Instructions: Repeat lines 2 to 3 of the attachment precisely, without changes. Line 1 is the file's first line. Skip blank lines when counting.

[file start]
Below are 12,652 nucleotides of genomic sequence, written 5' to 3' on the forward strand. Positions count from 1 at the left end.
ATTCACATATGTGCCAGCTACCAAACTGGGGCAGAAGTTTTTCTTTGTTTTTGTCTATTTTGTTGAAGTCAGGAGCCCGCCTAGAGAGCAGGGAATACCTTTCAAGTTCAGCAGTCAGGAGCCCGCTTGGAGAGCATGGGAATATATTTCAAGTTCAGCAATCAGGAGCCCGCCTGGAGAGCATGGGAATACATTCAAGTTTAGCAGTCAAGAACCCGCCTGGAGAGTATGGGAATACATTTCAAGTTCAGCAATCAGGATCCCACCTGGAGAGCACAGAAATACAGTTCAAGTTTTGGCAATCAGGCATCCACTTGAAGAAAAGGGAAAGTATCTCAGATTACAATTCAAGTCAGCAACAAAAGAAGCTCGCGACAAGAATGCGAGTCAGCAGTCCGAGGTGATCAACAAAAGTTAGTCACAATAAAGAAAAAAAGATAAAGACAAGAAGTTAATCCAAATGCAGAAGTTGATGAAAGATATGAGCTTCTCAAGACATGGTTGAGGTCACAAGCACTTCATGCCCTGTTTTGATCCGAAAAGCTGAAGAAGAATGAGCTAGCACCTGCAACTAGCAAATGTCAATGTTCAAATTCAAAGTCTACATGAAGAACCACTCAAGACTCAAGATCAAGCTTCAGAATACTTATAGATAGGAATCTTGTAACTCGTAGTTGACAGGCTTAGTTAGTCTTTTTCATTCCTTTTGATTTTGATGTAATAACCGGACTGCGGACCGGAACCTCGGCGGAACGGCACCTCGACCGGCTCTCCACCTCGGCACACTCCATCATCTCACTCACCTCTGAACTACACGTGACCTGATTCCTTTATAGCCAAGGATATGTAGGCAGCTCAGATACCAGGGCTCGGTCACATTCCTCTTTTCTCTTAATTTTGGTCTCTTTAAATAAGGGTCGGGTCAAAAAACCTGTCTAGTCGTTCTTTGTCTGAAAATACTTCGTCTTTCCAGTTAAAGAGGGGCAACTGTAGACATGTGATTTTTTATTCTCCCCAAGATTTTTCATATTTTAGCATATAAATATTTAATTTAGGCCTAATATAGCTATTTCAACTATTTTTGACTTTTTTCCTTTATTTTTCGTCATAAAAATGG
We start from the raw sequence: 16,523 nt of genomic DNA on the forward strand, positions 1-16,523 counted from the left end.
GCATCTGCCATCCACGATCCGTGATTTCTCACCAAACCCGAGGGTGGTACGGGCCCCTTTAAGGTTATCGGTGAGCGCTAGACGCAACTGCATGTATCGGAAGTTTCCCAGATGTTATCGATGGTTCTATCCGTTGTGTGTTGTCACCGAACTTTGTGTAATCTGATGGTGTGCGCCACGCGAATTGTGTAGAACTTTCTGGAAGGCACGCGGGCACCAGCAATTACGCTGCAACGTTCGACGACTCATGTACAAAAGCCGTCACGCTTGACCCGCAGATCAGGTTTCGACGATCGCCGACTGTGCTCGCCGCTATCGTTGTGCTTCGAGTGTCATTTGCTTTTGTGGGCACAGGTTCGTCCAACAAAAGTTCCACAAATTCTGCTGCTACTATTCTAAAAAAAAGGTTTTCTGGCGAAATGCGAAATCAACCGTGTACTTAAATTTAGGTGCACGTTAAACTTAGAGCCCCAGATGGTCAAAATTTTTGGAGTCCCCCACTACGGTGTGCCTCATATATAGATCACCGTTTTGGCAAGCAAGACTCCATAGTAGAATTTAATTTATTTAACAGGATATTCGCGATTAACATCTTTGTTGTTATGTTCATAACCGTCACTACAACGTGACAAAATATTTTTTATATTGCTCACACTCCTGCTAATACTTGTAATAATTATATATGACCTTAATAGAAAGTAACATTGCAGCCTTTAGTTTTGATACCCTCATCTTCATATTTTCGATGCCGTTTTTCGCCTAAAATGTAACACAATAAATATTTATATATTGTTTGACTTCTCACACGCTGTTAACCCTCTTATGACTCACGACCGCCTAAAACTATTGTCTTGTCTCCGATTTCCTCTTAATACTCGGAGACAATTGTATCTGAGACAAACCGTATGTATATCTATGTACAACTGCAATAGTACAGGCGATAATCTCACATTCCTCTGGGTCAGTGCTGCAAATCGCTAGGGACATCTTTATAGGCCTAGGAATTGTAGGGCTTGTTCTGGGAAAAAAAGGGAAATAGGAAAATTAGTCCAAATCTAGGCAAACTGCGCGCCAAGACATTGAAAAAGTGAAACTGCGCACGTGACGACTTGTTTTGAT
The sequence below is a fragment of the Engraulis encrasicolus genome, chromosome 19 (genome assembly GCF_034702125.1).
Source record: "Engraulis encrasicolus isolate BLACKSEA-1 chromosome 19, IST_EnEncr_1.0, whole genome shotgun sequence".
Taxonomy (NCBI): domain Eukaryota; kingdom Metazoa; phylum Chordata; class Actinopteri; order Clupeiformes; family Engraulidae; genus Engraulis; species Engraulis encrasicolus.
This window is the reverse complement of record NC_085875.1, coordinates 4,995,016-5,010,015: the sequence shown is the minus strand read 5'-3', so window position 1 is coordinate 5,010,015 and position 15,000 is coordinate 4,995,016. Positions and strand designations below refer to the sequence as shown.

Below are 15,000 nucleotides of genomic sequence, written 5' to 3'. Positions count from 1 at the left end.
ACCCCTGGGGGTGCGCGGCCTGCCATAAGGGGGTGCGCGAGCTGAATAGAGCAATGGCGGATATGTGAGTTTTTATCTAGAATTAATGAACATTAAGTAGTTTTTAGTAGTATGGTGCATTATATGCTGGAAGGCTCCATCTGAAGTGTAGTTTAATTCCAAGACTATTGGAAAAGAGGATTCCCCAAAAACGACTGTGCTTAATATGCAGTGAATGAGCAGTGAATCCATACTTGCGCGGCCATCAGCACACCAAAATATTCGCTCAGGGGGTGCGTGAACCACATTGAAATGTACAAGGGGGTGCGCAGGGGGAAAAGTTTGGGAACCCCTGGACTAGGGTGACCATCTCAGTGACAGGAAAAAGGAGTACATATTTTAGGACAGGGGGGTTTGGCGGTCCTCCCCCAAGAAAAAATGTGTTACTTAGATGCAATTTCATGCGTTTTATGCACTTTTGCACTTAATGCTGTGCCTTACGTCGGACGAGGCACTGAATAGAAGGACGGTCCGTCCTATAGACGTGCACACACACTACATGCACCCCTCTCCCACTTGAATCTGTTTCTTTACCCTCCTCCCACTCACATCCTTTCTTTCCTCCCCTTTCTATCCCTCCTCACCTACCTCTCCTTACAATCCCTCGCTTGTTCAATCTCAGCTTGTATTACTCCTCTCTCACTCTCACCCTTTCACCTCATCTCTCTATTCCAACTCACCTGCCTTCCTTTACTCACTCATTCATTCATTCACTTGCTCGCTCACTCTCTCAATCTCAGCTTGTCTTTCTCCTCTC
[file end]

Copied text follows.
ATTCACATATGTGCCAGCTACCAAACTGGGGCAGAAGTTTTTCTTTGTTTTTGTCTATTTTGTTGAAGTCAGGAGCCCGCCTAGAGAGCAGGGAATACCTTTCAAGTTCAGCAGTCAGGAGCCCGCTTGGAGAGCATGGGAATATATTTCAAGTTCAGCAATCAGGAGCCCGCCTGGAGAGCATGGGAATACATTCAAGTTTAGCAGTCAAGAACCCGCCTGGAGAGTATGGGAATACATTTCAAGTTCAGCAATCAGGATCCCACCTGGAGAGCACAGAAATACAGTTCAAGTTTTGGCAATCAGGCATCCACTTGAAGAAAAGGGAAAGTATCTCAGATTACAATTCAAGTCAGCAACAAAAGAAGCTCGCGACAAGAATGCGAGTCAGCAGTCCGAGGTGATCAACAAAAGTTAGTCACAATAAAGAAAAAAAGATAAAGACAAGAAGTTAATCCAAATGCAGAAGTTGATGAAAGATATGAGCTTCTCAAGACATGGTTGAGGTCACAAGCACTTCATGCCCTGTTTTGATCCGAAAAGCTGAAGAAGAATGAGCTAGCACCTGCAACTAGCAAATGTCAATGTTCAAATTCAAAGTCTACATGAAGAACCACTCAAGACTCAAGATCAAGCTTCAGAATACTTATAGATAGGAATCTTGTAACTCGTAGTTGACAGGCTTAGTTAGTCTTTTTCATTCCTTTTGATTTTGATGTAATAACCGGACTGCGGACCGGAACCTCGGCGGAACGGCACCTCGACCGGCTCTCCACCTCGGCACACTCCATCATCTCACTCACCTCTGAACTACACGTGACCTGATTCCTTTATAGCCAAGGATATGTAGGCAGCTCAGATACCAGGGCTCGGTCACATTCCTCTTTTCTCTTAATTTTGGTCTCTTTAAATAAGGGTCGGGTCAAAAAACCTGTCTAGTCGTTCTTTGTCTGAAAATACTTCGTCTTTCCAGTTAAAGAGGGGCAACTGTAGACATGTGATTTTTTATTCTCCCCAAGATTTTTCATATTTTAGCATATAAATATTTAATTTAGGCCTAATATAGCTATTTCAACTATTTTTGACTTTTTTCCTTTATTTTTCGTCATAAAAATGG
We start from the raw sequence: 16,523 nt of genomic DNA on the forward strand, positions 1-16,523 counted from the left end.